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‘’I studied marketing in Ethiopia. After graduation, I worked for a while but I wasn’t making enough to provide for my family. I heard about an agency that was recruiting people to work in Lebanon so I applied. Leaving my 2-year-old daughter behind was one of the hardest things I ever had to do. I came to Lebanon on the 29th of December 2007. When I arrived, a lot of things were different from what the agency had told me. I didn’t know that I would become a domestic worker and that I would work seven days a week in family’s house. The first 3 months I barely stepped out of the house. I had no idea that I had the right to have a day off. After 3 months I learned to speak up for myself. The family I worked for ended up moving abroad so I started working for another family. I don’t want to talk about my experience with that family but it wasn’t good, I ended up running away. I am now working for my third family. I am lucky because they are good people. The hardest part about this job is that my mother raises my daughter and I am here taking care of other people’s children. In a few months I will be going back to Ethiopia for a visit. I am so happy to see my daughter again. In those nine years I have only been back once. She is 11 years old now. I have to accept the situation as it is. I will do anything to provide for her, even if that means I don’t get to see her grow up..“
(Beirut, Lebanon)

2/2 “My parents had four children and I am one of them. When I was 8, my father decided that we should move to Lebanon in order to reconnect with our Lebanese heritage. When I was 18, I met a boy and we started to go out. It was the same year that my parents decided to move back to Venezuela. My mother said: ‘’Lulu, this guy seems very nice. Why don’t you marry him and stay here in Lebanon?’’ I told her that I really liked him but that I still wanted to study. She said that I could always go back to university once I got married. I thought about it and I decided to marry him. I really liked him. He was an architect, a gentleman and most of all he really respected my freedom. After one year our son was born. I remember the years that followed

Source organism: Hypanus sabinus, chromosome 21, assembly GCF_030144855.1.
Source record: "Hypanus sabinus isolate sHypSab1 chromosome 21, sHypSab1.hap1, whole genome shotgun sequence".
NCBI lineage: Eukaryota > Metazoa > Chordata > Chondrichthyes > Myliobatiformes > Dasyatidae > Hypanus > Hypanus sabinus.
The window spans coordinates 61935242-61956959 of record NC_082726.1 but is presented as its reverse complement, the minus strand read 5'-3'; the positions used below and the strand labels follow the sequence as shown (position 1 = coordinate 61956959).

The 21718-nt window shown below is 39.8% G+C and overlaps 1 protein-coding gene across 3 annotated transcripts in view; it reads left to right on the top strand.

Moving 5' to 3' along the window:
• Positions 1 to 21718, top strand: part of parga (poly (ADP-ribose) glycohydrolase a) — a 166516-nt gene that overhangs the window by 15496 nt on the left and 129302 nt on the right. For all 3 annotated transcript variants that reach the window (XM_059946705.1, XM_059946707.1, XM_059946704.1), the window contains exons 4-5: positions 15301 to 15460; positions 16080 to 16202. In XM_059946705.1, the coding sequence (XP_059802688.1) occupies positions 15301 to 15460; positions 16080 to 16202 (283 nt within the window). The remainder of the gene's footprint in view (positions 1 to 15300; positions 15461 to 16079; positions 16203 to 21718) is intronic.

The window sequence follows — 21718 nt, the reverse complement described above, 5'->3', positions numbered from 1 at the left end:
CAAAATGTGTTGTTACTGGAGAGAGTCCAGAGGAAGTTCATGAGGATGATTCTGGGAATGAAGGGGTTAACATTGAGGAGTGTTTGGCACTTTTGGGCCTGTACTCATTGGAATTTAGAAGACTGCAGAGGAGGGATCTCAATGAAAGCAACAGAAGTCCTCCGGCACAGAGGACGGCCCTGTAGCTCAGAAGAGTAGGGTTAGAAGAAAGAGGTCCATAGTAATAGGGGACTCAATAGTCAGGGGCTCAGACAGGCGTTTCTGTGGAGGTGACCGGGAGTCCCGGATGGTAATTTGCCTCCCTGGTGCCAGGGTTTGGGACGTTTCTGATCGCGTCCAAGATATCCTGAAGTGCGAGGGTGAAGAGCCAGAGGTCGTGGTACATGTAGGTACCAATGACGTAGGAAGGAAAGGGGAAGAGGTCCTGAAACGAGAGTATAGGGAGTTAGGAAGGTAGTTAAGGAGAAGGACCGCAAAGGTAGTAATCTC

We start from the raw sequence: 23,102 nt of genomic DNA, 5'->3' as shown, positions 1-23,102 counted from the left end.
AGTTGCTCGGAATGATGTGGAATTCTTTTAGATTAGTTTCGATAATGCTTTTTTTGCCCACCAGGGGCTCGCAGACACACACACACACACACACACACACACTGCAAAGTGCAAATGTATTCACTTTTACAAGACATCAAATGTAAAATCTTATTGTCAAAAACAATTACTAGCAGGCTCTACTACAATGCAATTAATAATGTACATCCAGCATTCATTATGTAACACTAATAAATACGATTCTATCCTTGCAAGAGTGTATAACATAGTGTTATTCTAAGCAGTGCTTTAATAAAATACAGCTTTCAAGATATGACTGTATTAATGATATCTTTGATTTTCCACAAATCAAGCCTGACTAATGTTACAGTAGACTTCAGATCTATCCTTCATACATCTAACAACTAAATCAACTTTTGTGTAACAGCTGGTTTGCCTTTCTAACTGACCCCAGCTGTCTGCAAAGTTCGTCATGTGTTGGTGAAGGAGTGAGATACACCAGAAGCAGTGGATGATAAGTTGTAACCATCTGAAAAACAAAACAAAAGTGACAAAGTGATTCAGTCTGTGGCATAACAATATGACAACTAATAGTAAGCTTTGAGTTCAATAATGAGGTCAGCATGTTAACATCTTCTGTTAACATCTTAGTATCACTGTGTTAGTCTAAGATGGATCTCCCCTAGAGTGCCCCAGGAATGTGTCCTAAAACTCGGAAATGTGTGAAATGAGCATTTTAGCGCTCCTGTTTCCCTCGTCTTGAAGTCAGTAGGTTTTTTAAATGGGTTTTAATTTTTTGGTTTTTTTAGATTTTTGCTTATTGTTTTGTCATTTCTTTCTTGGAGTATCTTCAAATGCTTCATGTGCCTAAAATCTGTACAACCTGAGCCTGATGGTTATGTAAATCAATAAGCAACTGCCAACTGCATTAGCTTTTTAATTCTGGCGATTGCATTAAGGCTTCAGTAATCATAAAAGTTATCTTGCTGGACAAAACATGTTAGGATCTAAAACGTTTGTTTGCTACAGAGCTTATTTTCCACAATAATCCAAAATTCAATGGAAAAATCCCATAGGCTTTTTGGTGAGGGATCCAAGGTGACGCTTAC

as a period filled with parties, having a lot of fun and living life to the fullest. Seven years after my first son was born I got pregnant again. After I gave birth to our second son, I received a letter from my mother and it said: ‘’Have you forgotten about university?’’ She wrote: ‘’Even though you have a husband, you need to be able to take care of yourself. Make sure to have a diploma in your hands.’’ That is when I decided to go to art school and I became a painter.”
(Beirut, Lebanon)